Perhaps the new crop of religiously inspired reality television might prove less sensational.  Judging from the titles and reviews, I’m guessing that reality television has a cozy place in Hell waiting for it.  The Sisterhood which premiered early this year, follows the lives of several preachers’ wives as they interact with their communities.  I have yet to watch this series, but if reviews are any indication, it’s not as wholesome as it outwardly appears.  Sure to trump the aforementioned in the sensational department is the upcoming Divas for Jesus.  Described as a show that “follows a group of fabulous Christian women whose faith consists of guns, God, gossip and great wine,” you can bet this show is going to raise some eyebrows.  The recently premiered Preacher’s Daughters follows the lives of three preachers’ families and their teenage daughters.  It’s already been given a parental advisory rating.

Perhaps the most interesting reality show I came across in my research, is one originating from Turkey.  It’s called Penitents Competeand its premise is shocking (at least to this blogger).  Each week a rabbi, monk, priest, and imam (I think I’ve heard this joke before) attempt to convert ten atheists.  Any atheist that converts wins a free trip to one of four holy sites.  I can’t help but wonder how this show would be viewed if the roles were reversed.  You know, each week four atheists attempt to ‘convert’ ten religious people.  How’s that for sensational (or, I suppose, rational – depending on who you’re asking)?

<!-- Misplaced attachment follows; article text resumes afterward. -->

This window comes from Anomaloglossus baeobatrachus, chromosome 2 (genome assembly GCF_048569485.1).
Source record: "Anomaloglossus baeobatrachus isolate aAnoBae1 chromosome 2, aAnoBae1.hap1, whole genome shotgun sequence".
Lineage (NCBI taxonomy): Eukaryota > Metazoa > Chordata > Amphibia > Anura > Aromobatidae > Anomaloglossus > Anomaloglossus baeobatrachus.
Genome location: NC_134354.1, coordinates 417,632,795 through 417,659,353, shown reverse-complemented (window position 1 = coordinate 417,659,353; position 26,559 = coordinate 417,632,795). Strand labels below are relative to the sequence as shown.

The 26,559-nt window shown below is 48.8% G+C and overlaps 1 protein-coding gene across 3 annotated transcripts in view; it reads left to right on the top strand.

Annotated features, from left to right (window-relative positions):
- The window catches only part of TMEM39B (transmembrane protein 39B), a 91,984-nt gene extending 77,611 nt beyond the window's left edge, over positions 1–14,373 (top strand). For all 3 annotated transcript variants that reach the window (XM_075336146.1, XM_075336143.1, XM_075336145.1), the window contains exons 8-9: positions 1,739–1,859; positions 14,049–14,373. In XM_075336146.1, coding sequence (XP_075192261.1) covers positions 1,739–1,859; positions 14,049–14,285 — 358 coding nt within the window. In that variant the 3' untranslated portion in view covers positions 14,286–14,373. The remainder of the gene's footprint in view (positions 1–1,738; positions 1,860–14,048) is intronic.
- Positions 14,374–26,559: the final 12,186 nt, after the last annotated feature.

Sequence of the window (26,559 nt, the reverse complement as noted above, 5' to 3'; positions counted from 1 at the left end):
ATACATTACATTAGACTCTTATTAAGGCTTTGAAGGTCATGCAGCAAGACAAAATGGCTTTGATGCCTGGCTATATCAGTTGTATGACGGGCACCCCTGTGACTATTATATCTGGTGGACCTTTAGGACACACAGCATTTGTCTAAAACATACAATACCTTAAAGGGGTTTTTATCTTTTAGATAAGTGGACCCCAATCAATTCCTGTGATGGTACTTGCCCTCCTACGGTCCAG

I appreciate the Archbishop’s comments about people learning more about other religions, but there are much better ways to educate oneself than reality television.  One thought comes to mind – reality itself.  You know, go out and talk to real people about their religious perspectives.  Visit a mosque, church, synagogue and talk to the community.  You can’t get any more real than that.

Have you seen any of these shows?  Do you know of others that I haven’t included here?  Let me know.

M. xo


Categories: Religion Tags: , ,

NRMs: Satanism

April 14th, 2013 2 comments

I hesitated to write this post because I realize that it may cause some controversy and discomfort for some of my readers.  That said, I felt it was an important new religious movement (NRM) to discuss because it aptly demonstrates how beliefs that seemingly contradict our own, or are foreign to us, can lead to the proliferation of misinformation and false accusations.  Besides, I like to ruffle feathers on occasion –  particularly if that feather ruffling might shed some stereotypes.

Of course, some of the first images that are conjured up when one mentions Satanism are of people who worship the Devil.  This has been largely propagated by those who see the Devil as an enemy of mankind and God.  Images of Satanists have also been framed by Hollywood with movies such as Rosemary’s Baby and The Exorcist.  Yet, some who call themselves Satanists would find those images grossly amusing or offensive.